The recent Pegasus spyware hack has sort of "opened our eyes" or at least most people are pretending that way! However, if most people were really serious about the fact that privacy should be an ethical right of each individual, their actions would be much different than what they are today.
Firstly, many things have changed between early 80/90s and now in terms of how the software development process itself is perceived and managed. And since software engineering is a rapidly evolving and new science (in the overall time-line of humanity), its a very wrong view to take that all aspects of present processes are objectively better than those of the past.
For one, the extraordinary emphasis on users to constantly update their apps and operating system software is something that is quite recent. Ironically, people hardly used to update their software with such high frequency in 90s or even early 2000s and still managed to keep their systems far more secure - at least going by the number of hacking incidents available in public domain. Of course, one reason attributable to this is a massive increase in number of cyber-criminals trying to compromise people's security, the attack ecosystem has evolved a lot in recent years.
But on the other hand, what is the defense ecosystem doing to counter that? Constantly releasing "security updates" and constantly asking users to update their apps isn't the best way to approach this problem. Security shouldn't be an afterthought but be built into the project right from start. One of the ways to do that is to reduce complexity and feature creep. All software must be designed in order to be robust and secure, security shouldn't be an afterthought. Security updates or patches should be released only when a vulnerability is found (such as the infamous OpenSSL vulnerability).
Complexity is highly antithetical to privacy and security. The more complex a software's design, the more difficult it is to test a software for vulnerabilities and even audit its code. One way to reduce complexity is to keep components separate or decouple them (even at the cost of performance because processing power is cheap but breach of security isn't). In this regard, the move from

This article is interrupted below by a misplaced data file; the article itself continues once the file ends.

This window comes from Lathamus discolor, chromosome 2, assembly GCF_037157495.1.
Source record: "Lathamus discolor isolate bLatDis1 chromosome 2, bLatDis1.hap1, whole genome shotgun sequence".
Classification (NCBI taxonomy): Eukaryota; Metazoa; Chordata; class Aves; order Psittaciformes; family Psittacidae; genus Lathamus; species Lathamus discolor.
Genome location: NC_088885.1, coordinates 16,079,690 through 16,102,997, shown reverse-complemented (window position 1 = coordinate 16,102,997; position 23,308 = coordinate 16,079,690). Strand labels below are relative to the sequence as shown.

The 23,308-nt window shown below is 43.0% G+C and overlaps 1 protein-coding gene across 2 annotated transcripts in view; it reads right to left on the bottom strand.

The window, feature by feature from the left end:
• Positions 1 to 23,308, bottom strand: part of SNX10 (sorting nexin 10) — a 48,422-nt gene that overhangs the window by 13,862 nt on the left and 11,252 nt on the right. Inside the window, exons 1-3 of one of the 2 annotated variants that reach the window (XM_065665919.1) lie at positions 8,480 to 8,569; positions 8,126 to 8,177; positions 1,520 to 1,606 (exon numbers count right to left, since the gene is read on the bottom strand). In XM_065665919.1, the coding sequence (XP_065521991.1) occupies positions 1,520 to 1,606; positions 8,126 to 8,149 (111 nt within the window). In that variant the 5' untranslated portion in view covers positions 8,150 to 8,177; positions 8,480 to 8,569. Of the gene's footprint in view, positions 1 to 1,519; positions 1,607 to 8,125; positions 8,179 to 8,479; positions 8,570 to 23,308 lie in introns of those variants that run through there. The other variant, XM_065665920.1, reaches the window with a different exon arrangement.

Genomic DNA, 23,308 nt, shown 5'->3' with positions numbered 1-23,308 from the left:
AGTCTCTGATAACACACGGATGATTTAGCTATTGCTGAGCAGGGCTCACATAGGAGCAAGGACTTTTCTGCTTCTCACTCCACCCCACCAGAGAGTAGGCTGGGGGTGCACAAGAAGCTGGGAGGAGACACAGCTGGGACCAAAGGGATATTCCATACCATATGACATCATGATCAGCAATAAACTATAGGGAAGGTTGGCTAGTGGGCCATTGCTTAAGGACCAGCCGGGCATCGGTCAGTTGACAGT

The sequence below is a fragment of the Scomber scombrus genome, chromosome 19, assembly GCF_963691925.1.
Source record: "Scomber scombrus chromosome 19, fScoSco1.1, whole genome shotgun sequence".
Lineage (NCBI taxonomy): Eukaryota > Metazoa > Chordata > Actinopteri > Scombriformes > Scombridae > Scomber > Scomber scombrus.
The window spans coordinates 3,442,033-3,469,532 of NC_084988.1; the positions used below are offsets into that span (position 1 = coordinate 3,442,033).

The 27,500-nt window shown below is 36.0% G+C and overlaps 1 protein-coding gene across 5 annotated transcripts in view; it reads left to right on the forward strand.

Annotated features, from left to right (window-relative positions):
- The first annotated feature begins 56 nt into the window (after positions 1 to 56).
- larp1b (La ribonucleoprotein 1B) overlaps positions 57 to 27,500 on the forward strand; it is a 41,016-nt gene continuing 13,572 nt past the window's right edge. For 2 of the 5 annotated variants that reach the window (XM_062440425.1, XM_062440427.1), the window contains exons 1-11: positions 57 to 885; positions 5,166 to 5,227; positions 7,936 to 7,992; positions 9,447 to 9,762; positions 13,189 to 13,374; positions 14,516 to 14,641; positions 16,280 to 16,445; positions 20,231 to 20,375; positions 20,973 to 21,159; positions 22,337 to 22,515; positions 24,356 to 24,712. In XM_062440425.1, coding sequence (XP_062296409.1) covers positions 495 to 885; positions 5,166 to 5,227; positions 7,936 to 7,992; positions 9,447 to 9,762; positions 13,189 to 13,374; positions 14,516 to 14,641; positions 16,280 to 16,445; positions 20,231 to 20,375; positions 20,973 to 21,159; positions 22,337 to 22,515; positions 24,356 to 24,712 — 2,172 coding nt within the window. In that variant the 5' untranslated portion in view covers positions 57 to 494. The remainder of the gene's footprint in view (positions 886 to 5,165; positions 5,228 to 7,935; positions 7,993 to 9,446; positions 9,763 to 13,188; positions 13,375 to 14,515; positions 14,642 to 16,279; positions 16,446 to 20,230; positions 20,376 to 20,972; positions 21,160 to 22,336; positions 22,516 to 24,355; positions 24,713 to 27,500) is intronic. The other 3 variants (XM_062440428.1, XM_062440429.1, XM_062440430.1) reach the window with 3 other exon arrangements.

systemd is an extremely bad design as the latter's "black box" approach of high complexity requires far more effort on part of software auditors or testers to check for vulnerabilities compared to former. I'm not saying
sysvinit didn't needed an upgrade, it certainly did. But
systemd was the wrong way to go about it. The more you move from simple to complex, the greater is the chance that some shrewd hackers will be sitting on zero day vulnerabilities which you won't be aware of.
Older Windows versions like XP and 7 didn't require such constant updates as the newer Windows-10 requires. The same could be said about older vs newer versions of Ubuntu, Fedora, etc. too. And Android is an absolute mess when it comes to software design! While AOSP is open source, the actual vendors like Samsung, Xiaomi, Oppo, etc. have their own Android versions which are proprietary and closed source. Also, they don't even release constant updates for their software and when they do, they are known to break earlier features and introduce even more bugs! If only Android had followed a simple design like that of Windows or even a Linux distro, it would have been much more secure today.
Going forward, its up to the stakeholders of the software defense ecosystem (FOSS developers, testers and auditors, designers, sponsors and advocacy companies like Red Hat, etc.) to design their systems to be more transparent and keep it simple rather than complex. Of course, as the number of features increase, some amount of complexity is bound to be introduced. Its in the nature of a user to keep asking for more and more unneeded features. But as far as possible, a developer should only implement features to the extent that he/she can keep them secure and less complex.